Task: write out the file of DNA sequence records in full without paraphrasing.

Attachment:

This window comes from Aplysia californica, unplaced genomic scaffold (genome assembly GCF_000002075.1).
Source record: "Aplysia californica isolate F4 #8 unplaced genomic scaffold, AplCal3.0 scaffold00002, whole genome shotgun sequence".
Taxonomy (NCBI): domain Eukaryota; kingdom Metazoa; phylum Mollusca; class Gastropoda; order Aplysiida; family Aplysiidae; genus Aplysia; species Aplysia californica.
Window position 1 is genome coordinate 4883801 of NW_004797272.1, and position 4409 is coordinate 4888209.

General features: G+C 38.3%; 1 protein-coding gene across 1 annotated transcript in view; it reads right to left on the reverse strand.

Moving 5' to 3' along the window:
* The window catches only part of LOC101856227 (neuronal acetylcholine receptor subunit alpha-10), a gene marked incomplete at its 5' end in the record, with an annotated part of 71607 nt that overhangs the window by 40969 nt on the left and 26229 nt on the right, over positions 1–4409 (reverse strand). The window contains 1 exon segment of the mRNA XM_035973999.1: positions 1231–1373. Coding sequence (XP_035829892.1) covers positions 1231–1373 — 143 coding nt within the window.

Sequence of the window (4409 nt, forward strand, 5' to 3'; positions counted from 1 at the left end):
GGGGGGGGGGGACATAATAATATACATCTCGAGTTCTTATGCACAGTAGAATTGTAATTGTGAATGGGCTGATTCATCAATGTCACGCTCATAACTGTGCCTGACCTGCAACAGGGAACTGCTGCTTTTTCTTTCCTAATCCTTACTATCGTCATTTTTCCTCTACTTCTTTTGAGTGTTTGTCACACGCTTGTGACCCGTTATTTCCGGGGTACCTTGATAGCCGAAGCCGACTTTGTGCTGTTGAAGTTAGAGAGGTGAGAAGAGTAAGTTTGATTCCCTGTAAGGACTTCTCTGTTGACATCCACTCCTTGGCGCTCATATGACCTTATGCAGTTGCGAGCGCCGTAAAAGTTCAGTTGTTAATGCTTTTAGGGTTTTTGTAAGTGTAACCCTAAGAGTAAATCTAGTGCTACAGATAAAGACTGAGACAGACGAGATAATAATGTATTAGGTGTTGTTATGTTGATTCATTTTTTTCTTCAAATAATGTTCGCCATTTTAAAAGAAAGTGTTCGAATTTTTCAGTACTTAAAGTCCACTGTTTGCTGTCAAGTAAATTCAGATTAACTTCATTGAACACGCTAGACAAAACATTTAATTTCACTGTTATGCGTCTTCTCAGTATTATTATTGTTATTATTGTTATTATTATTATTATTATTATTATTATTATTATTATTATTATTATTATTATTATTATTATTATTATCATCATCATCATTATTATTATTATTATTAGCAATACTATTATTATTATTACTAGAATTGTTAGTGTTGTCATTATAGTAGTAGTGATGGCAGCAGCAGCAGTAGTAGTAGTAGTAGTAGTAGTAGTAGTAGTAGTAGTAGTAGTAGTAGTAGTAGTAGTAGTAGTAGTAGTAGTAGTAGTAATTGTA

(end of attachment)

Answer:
This window comes from Aplysia californica, unplaced genomic scaffold (genome assembly GCF_000002075.1).
Source record: "Aplysia californica isolate F4 #8 unplaced genomic scaffold, AplCal3.0 scaffold00002, whole genome shotgun sequence".
Taxonomy (NCBI): domain Eukaryota; kingdom Metazoa; phylum Mollusca; class Gastropoda; order Aplysiida; family Aplysiidae; genus Aplysia; species Aplysia californica.
Window position 1 is genome coordinate 4883801 of NW_004797272.1, and position 4409 is coordinate 4888209.

General features: G+C 38.3%; 1 protein-coding gene across 1 annotated transcript in view; it reads right to left on the reverse strand.

Moving 5' to 3' along the window:
* The window catches only part of LOC101856227 (neuronal acetylcholine receptor subunit alpha-10), a gene marked incomplete at its 5' end in the record, with an annotated part of 71607 nt that overhangs the window by 40969 nt on the left and 26229 nt on the right, over positions 1–4409 (reverse strand). The window contains 1 exon segment of the mRNA XM_035973999.1: positions 1231–1373. Coding sequence (XP_035829892.1) covers positions 1231–1373 — 143 coding nt within the window.

Sequence of the window (4409 nt, forward strand, 5' to 3'; positions counted from 1 at the left end):
GGGGGGGGGGGACATAATAATATACATCTCGAGTTCTTATGCACAGTAGAATTGTAATTGTGAATGGGCTGATTCATCAATGTCACGCTCATAACTGTGCCTGACCTGCAACAGGGAACTGCTGCTTTTTCTTTCCTAATCCTTACTATCGTCATTTTTCCTCTACTTCTTTTGAGTGTTTGTCACACGCTTGTGACCCGTTATTTCCGGGGTACCTTGATAGCCGAAGCCGACTTTGTGCTGTTGAAGTTAGAGAGGTGAGAAGAGTAAGTTTGATTCCCTGTAAGGACTTCTCTGTTGACATCCACTCCTTGGCGCTCATATGACCTTATGCAGTTGCGAGCGCCGTAAAAGTTCAGTTGTTAATGCTTTTAGGGTTTTTGTAAGTGTAACCCTAAGAGTAAATCTAGTGCTACAGATAAAGACTGAGACAGACGAGATAATAATGTATTAGGTGTTGTTATGTTGATTCATTTTTTTCTTCAAATAATGTTCGCCATTTTAAAAGAAAGTGTTCGAATTTTTCAGTACTTAAAGTCCACTGTTTGCTGTCAAGTAAATTCAGATTAACTTCATTGAACACGCTAGACAAAACATTTAATTTCACTGTTATGCGTCTTCTCAGTATTATTATTGTTATTATTGTTATTATTATTATTATTATTATTATTATTATTATTATTATTATTATTATTATTATTATTATTATTATCATCATCATCATTATTATTATTATTATTAGCAATACTATTATTATTATTACTAGAATTGTTAGTGTTGTCATTATAGTAGTAGTGATGGCAGCAGCAGCAGTAGTAGTAGTAGTAGTAGTAGTAGTAGTAGTAGTAGTAGTAGTAGTAGTAGTAGTAGTAGTAGTAGTAGTAGTAGTAGTAATTGTA